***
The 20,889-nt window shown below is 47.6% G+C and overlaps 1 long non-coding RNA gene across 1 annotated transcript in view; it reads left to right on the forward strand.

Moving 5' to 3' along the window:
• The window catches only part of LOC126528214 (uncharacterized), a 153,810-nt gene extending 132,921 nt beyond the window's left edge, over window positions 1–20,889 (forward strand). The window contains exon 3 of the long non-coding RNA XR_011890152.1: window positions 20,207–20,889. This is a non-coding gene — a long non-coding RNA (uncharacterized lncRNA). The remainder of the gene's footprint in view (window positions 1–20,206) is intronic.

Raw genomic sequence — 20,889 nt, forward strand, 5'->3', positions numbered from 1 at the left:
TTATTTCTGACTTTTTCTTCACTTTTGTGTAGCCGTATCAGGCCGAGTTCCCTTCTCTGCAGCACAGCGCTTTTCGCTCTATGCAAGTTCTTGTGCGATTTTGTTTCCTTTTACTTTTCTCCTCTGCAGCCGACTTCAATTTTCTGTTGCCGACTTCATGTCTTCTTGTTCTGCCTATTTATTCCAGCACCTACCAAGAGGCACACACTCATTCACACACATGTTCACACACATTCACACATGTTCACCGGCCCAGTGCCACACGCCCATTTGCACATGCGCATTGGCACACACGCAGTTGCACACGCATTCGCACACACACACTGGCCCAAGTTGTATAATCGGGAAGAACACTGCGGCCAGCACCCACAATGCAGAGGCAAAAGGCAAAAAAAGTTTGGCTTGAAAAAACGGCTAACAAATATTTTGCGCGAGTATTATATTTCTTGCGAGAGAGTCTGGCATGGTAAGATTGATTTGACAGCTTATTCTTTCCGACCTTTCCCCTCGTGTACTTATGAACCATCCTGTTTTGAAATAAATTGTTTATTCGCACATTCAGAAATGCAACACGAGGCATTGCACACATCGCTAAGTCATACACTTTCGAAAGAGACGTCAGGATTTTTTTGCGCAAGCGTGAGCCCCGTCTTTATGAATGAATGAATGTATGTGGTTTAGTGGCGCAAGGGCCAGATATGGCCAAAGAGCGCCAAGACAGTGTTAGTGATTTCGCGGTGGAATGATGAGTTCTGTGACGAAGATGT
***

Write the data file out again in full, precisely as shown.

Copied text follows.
The 20,889-nt window shown below is 47.6% G+C and overlaps 1 long non-coding RNA gene across 1 annotated transcript in view; it reads left to right on the forward strand.

Moving 5' to 3' along the window:
• The window catches only part of LOC126528214 (uncharacterized), a 153,810-nt gene extending 132,921 nt beyond the window's left edge, over window positions 1–20,889 (forward strand). The window contains exon 3 of the long non-coding RNA XR_011890152.1: window positions 20,207–20,889. This is a non-coding gene — a long non-coding RNA (uncharacterized lncRNA). The remainder of the gene's footprint in view (window positions 1–20,206) is intronic.

Raw genomic sequence — 20,889 nt, forward strand, 5'->3', positions numbered from 1 at the left:
TTATTTCTGACTTTTTCTTCACTTTTGTGTAGCCGTATCAGGCCGAGTTCCCTTCTCTGCAGCACAGCGCTTTTCGCTCTATGCAAGTTCTTGTGCGATTTTGTTTCCTTTTACTTTTCTCCTCTGCAGCCGACTTCAATTTTCTGTTGCCGACTTCATGTCTTCTTGTTCTGCCTATTTATTCCAGCACCTACCAAGAGGCACACACTCATTCACACACATGTTCACACACATTCACACATGTTCACCGGCCCAGTGCCACACGCCCATTTGCACATGCGCATTGGCACACACGCAGTTGCACACGCATTCGCACACACACACTGGCCCAAGTTGTATAATCGGGAAGAACACTGCGGCCAGCACCCACAATGCAGAGGCAAAAGGCAAAAAAAGTTTGGCTTGAAAAAACGGCTAACAAATATTTTGCGCGAGTATTATATTTCTTGCGAGAGAGTCTGGCATGGTAAGATTGATTTGACAGCTTATTCTTTCCGACCTTTCCCCTCGTGTACTTATGAACCATCCTGTTTTGAAATAAATTGTTTATTCGCACATTCAGAAATGCAACACGAGGCATTGCACACATCGCTAAGTCATACACTTTCGAAAGAGACGTCAGGATTTTTTTGCGCAAGCGTGAGCCCCGTCTTTATGAATGAATGAATGTATGTGGTTTAGTGGCGCAAGGGCCAGATATGGCCAAAGAGCGCCAAGACAGTGTTAGTGATTTCGCGGTGGAATGATGAGTTCTGTGACGAAGATGT